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Tom Tavares is an organizational psychologist and head of Tavares Consulting Ltd. Dr. Tavares is the author of The Mind Field: What’s Missing in Running Our Organizations.

Centuries ago, before viruses were as understood as they are now, plagues were generally accompanied by a spike in social unrest. Without other evidence, people often returned to religious beliefs, including that others’ sins has sparked the rampant death. Today, amid a global pandemic, we have a far better understanding of the novel coronavirus that is our foe, but tensions are mounting all the same, with people flouting health advice. The reasons, however, are fundamentally the same: COVID-19 has exposed a gap in our understanding of the role and workings of organizations.

Before this crisis, it was easy to take educational institutions and business establishments for granted. If schools closed, students transferred. If firms failed, other jobs were available. But when lockdowns upended everyday life, it became clear just how essential these organizations were, and how little we understood how they actually functioned.

It’s also become clear how much faster individuals react than companies do. As word of the pandemic spread, people emptied store shelves, causing shopkeepers to then place orders with suppliers and wait for deliveries before restocking. Customers who thought organizations behave like humans found such “delays” annoying, and let the people they interacted with know it – front-line store managers and cashiers.

The reality, however, is that organizations are built differently than people. They’re shaped like a pyramid, with decision-making power residing at the top. Work is split into levels and specialized departments and jobs. These hierarchies create focus, which then boosts productivity, but they also often isolate people. This slows the flow of information, especially any bad news that might signal a need for changes. The result: an increase in the time it takes to respond.

Because hierarchies are everywhere we look, the “delays” we have seen in COVID-19 responses should have been entirely expected. Indeed, the hierarchies in the Chinese government generally punishes and restricts bad news, such as the first outbreak; the hierarchies in the World Health Organization had to gather myriad technical data points before they could declare a pandemic; the hierarchies in governments around the world had to wait on information before it could act on quarantining travellers.

Managing organizational change is a problem that extends far beyond this year’s pandemic. In 2013, the Harvard Business Review found that two-thirds of promised corporate changes failed to meet their goals. Since the field of change management emerged in about 1970, tools, training and more than 80,000 books have been produced – but no clear progress. Surprisingly, the author of that article claimed the concepts were sound and faulted individual leaders, instead.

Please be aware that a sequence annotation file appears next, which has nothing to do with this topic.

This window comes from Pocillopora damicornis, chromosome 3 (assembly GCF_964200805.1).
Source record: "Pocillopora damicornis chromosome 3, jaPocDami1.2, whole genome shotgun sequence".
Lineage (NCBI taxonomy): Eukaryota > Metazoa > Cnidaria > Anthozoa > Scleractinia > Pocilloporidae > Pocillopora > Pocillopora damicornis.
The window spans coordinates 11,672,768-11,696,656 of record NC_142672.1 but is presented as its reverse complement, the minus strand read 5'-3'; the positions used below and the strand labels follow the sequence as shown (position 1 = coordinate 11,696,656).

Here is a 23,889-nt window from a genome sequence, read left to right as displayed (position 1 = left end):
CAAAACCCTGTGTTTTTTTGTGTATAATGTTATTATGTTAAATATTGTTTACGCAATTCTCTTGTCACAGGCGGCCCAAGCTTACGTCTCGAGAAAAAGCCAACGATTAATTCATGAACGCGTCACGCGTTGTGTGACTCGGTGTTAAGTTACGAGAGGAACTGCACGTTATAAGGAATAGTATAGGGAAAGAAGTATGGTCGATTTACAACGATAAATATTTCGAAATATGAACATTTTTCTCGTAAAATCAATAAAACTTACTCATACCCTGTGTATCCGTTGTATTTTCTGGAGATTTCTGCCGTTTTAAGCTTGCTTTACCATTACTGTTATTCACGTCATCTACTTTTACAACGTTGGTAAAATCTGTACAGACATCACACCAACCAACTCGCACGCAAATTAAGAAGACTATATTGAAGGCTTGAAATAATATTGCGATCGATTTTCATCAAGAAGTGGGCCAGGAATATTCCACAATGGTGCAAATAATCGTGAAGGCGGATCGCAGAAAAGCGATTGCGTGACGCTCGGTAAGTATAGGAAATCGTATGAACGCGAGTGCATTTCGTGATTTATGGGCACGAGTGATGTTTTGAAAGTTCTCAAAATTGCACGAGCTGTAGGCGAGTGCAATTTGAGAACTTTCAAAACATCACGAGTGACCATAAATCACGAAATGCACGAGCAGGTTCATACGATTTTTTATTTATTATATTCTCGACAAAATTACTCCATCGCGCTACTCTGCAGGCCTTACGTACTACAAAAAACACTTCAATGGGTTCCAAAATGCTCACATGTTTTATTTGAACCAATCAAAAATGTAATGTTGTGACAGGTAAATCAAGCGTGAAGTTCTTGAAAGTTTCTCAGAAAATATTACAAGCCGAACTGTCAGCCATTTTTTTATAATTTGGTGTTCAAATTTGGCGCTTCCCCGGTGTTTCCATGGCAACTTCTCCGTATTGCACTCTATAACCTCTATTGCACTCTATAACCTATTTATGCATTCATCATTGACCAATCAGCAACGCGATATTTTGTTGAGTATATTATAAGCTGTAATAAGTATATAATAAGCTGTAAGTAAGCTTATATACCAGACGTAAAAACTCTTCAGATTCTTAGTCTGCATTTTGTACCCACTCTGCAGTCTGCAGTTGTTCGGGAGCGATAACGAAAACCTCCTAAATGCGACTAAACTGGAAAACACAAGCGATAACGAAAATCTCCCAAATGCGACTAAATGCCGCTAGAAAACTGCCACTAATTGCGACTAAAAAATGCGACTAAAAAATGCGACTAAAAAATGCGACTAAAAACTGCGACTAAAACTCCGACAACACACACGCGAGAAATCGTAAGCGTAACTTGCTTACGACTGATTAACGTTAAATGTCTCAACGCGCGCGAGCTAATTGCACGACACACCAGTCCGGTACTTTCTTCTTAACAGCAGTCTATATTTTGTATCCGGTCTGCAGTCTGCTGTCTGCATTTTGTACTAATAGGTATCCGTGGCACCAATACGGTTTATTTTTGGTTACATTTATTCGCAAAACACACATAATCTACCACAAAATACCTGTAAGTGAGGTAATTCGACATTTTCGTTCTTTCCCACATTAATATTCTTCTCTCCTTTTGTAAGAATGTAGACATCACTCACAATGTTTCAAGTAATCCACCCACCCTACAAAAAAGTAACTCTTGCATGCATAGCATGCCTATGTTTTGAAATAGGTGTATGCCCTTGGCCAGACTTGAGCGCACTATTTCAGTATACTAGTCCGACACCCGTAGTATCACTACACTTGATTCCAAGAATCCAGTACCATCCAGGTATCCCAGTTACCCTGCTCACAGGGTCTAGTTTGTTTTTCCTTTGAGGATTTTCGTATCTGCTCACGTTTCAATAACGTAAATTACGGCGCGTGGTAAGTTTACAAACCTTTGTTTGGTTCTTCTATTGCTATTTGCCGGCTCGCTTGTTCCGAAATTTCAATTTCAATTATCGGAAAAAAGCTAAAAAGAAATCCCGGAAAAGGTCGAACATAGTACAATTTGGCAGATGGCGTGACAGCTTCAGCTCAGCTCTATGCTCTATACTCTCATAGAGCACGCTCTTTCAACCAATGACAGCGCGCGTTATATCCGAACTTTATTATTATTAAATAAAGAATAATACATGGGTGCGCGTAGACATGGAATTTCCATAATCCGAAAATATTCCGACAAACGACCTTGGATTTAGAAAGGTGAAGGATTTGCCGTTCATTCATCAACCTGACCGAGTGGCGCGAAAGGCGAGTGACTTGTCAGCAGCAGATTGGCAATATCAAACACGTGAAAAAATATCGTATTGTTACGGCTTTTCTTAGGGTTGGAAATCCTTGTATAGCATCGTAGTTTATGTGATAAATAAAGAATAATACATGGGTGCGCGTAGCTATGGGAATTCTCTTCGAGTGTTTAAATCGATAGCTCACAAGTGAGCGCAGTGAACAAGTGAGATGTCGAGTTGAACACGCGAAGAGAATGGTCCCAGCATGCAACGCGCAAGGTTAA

Despite the Scientific Revolution in the mid-1500s, two centuries passed before practical uses of science ignited the Industrial Revolution. The lack of progress in executing changes casts doubt on models. Faulting leaders neglects the isolation that is often inherent in organizations, and ignores the fact that change is accelerating.

The COVID-19 crisis drives home the value of organizational responsiveness. After SARS and MERS outbreaks in recent years, countries such as Taiwan and South Korea fortified their pandemic response and communication systems, which helped them react to COVID-19 more quickly. Countries where leaders withheld bad news or failed to enact change when flaws were previously discovered have struggled through this pandemic.

The gap in knowledge about managing organizational change has created endless and frustrating confusion. People have suffered from decades of failed changes, seemingly for no reason. The ensuing distrust has only deepened divisions and given rise to conspiracy theories and resistance to the “establishment,” as expressed in refusal by some to wear masks.

The recent Auditor-General’s report on Ontario’s response to COVID-19 only added to the confusion. It cited confusion, delays and conflicts. Though details vary, these patterns reflect the structure of organizations. Without that context, however, fingers were pointed at the leader, prompting an emotional reaction.

Arnold J. Toynbee, a historian who studied hierarchical empires, found that “civilizations die from suicide, not by murder.” As failed changes eroded organizational foundations, rulers facing growing unrest tried to sustain unity by inciting the fears of enemies. With globalization, breakneck technological changes and pandemics bombarding people worldwide, nationalism has been on the rise.

The only way the mess we’re in could get worse is if leaders and the public fail to learn from it. Change was accelerating long before COVID-19. Luckily, the organizations supporting our lives have substantial untapped potential. Developing it is essential to our post-COVID recovery efforts and the capacity of our organizational footings to keep pace with change as it continues to accelerate. People are nimble – and so the fastest way to save lives and jobs is for us, individually, to follow health advice.

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